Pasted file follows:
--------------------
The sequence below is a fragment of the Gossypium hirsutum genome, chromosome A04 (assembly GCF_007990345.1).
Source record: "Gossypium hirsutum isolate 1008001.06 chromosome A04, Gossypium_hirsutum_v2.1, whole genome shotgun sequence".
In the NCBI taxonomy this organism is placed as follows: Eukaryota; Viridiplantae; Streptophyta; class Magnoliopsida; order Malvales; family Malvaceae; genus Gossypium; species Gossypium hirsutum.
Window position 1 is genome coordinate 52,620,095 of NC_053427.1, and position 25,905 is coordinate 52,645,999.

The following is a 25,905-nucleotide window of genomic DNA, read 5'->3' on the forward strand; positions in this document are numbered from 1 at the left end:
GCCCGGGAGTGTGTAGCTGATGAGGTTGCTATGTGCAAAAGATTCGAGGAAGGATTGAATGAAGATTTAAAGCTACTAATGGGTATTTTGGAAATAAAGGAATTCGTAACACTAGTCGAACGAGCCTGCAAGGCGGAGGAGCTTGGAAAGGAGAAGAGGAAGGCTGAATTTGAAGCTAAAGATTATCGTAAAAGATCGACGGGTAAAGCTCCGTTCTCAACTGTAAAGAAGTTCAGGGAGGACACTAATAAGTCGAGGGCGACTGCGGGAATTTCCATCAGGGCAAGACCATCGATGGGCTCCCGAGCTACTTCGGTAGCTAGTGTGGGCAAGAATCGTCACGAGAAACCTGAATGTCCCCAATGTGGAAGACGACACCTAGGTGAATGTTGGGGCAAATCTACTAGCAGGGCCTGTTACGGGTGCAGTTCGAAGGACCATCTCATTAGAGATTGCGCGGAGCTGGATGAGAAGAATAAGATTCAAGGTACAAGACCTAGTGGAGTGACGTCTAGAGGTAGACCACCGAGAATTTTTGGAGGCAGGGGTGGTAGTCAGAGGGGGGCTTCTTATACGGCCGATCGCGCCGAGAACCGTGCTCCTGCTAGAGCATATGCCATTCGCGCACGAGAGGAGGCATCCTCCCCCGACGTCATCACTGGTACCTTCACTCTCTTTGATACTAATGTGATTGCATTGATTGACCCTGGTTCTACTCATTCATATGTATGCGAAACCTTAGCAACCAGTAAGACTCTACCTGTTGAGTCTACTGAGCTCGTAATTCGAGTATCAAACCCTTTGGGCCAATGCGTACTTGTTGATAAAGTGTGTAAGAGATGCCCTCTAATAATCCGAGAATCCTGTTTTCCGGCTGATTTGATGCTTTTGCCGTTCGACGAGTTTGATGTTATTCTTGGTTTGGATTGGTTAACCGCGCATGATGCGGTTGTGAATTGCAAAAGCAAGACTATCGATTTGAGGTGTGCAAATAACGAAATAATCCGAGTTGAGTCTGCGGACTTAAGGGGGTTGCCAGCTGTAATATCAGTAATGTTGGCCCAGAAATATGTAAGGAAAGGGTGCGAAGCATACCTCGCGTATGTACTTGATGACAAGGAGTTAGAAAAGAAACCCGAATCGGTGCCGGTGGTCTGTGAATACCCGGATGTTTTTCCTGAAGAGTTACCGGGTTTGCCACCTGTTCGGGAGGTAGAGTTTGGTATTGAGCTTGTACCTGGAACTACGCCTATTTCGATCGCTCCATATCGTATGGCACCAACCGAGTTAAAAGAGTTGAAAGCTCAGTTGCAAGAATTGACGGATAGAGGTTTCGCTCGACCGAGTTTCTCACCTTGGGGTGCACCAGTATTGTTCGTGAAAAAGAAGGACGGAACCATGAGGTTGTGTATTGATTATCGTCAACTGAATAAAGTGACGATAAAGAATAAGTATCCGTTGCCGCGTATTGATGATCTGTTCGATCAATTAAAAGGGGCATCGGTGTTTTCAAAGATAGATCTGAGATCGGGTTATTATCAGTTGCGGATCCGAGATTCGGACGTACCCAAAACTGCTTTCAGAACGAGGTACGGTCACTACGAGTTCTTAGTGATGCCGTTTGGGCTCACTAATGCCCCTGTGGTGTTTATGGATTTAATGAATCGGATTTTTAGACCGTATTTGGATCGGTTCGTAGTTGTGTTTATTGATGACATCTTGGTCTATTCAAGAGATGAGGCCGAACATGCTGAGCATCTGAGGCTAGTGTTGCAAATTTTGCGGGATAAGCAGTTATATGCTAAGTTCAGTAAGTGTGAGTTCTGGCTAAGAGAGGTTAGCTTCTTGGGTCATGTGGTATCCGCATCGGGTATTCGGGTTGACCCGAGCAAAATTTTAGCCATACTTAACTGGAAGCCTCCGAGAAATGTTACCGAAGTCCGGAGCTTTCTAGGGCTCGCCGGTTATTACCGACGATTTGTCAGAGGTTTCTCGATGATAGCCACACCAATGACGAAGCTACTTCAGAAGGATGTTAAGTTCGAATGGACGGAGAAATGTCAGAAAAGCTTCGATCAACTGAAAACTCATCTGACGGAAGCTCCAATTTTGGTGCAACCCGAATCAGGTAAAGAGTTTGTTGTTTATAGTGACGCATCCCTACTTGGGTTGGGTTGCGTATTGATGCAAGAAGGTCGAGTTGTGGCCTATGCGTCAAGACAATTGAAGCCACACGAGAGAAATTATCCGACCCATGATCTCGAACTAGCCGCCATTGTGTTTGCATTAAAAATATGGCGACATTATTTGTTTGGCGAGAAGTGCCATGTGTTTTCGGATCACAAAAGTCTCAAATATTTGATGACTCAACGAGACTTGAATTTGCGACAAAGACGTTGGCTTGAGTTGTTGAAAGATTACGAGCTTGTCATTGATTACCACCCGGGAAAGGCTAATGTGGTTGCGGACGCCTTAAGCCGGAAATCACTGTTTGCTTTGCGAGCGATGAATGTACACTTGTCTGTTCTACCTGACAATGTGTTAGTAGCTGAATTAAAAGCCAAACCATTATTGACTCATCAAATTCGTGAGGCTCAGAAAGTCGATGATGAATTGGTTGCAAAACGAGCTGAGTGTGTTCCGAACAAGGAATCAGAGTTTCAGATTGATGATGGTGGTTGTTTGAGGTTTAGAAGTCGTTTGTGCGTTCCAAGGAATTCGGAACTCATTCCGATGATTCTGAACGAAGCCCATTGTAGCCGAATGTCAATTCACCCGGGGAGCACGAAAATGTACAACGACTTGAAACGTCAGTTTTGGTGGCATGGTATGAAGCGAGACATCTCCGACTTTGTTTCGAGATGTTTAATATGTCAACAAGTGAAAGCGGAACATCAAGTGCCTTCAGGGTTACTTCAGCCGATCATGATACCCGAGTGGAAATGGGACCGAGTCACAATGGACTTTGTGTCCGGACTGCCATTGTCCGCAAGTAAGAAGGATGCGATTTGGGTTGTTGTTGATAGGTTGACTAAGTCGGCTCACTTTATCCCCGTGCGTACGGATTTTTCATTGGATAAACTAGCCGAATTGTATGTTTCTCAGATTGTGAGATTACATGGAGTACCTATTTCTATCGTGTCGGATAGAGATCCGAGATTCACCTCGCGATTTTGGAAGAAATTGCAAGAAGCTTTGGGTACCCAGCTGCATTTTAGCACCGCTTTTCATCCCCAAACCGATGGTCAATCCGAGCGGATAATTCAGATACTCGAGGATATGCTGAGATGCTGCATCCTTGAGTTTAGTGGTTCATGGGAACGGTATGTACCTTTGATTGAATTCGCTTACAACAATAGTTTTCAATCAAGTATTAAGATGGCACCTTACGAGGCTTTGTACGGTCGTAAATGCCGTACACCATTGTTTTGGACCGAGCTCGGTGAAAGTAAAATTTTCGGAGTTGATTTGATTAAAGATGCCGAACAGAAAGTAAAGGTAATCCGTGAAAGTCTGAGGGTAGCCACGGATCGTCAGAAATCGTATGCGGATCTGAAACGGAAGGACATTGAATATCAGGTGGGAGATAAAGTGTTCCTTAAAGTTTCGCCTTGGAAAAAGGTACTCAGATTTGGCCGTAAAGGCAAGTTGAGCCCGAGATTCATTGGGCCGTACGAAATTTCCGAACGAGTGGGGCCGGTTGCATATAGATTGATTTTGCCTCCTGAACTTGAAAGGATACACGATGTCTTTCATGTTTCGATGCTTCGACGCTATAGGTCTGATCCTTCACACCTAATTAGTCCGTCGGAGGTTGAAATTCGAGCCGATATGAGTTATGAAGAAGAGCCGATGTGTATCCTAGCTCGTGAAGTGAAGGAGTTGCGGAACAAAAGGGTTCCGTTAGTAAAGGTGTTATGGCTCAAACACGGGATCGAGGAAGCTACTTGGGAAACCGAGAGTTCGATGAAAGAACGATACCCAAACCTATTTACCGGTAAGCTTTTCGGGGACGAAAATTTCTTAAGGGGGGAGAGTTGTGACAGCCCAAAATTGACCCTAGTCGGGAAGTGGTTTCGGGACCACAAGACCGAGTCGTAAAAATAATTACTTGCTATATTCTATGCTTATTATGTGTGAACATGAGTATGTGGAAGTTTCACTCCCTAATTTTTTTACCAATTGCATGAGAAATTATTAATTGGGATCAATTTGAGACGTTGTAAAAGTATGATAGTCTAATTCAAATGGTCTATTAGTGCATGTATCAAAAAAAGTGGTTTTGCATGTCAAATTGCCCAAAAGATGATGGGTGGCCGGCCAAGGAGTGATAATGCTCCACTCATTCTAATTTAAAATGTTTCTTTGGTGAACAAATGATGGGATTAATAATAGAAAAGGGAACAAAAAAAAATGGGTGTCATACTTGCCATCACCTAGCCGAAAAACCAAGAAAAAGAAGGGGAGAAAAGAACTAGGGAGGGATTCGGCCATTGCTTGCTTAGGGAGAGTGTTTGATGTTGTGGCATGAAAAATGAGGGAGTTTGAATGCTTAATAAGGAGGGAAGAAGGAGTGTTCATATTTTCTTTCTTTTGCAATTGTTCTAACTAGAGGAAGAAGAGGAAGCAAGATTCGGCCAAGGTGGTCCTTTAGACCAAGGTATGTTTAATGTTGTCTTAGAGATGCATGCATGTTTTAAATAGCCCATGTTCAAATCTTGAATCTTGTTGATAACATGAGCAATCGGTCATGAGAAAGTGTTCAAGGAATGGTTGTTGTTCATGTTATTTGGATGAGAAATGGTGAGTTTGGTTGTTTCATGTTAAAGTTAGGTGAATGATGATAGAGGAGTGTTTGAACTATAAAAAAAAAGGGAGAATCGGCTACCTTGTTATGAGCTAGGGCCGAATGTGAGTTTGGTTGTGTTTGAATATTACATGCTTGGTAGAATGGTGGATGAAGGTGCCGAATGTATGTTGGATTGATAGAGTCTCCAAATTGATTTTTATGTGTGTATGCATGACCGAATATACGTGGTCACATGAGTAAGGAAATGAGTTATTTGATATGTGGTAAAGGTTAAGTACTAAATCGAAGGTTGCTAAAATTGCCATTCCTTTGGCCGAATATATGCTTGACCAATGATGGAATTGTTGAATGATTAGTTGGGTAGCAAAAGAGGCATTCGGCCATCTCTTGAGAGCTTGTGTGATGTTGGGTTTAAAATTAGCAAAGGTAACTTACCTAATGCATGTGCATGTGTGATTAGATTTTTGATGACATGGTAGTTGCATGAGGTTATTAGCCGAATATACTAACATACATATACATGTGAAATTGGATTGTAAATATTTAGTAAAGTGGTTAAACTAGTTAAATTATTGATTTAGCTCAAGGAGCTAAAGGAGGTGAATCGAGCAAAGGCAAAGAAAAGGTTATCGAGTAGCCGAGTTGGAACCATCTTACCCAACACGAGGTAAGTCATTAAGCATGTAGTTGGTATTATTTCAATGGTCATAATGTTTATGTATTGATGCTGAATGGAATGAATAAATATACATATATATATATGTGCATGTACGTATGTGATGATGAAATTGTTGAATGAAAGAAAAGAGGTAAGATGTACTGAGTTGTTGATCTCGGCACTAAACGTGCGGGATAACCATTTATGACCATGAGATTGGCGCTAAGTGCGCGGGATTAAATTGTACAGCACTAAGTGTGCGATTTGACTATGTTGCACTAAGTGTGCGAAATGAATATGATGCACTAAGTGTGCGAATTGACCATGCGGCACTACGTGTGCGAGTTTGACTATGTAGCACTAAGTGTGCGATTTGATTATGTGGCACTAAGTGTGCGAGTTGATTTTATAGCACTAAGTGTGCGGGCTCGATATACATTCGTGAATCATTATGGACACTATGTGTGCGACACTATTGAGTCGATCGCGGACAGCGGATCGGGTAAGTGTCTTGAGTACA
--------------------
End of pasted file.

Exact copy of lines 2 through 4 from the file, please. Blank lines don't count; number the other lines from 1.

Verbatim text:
Source record: "Gossypium hirsutum isolate 1008001.06 chromosome A04, Gossypium_hirsutum_v2.1, whole genome shotgun sequence".
In the NCBI taxonomy this organism is placed as follows: Eukaryota; Viridiplantae; Streptophyta; class Magnoliopsida; order Malvales; family Malvaceae; genus Gossypium; species Gossypium hirsutum.
Window position 1 is genome coordinate 52,620,095 of NC_053427.1, and position 25,905 is coordinate 52,645,999.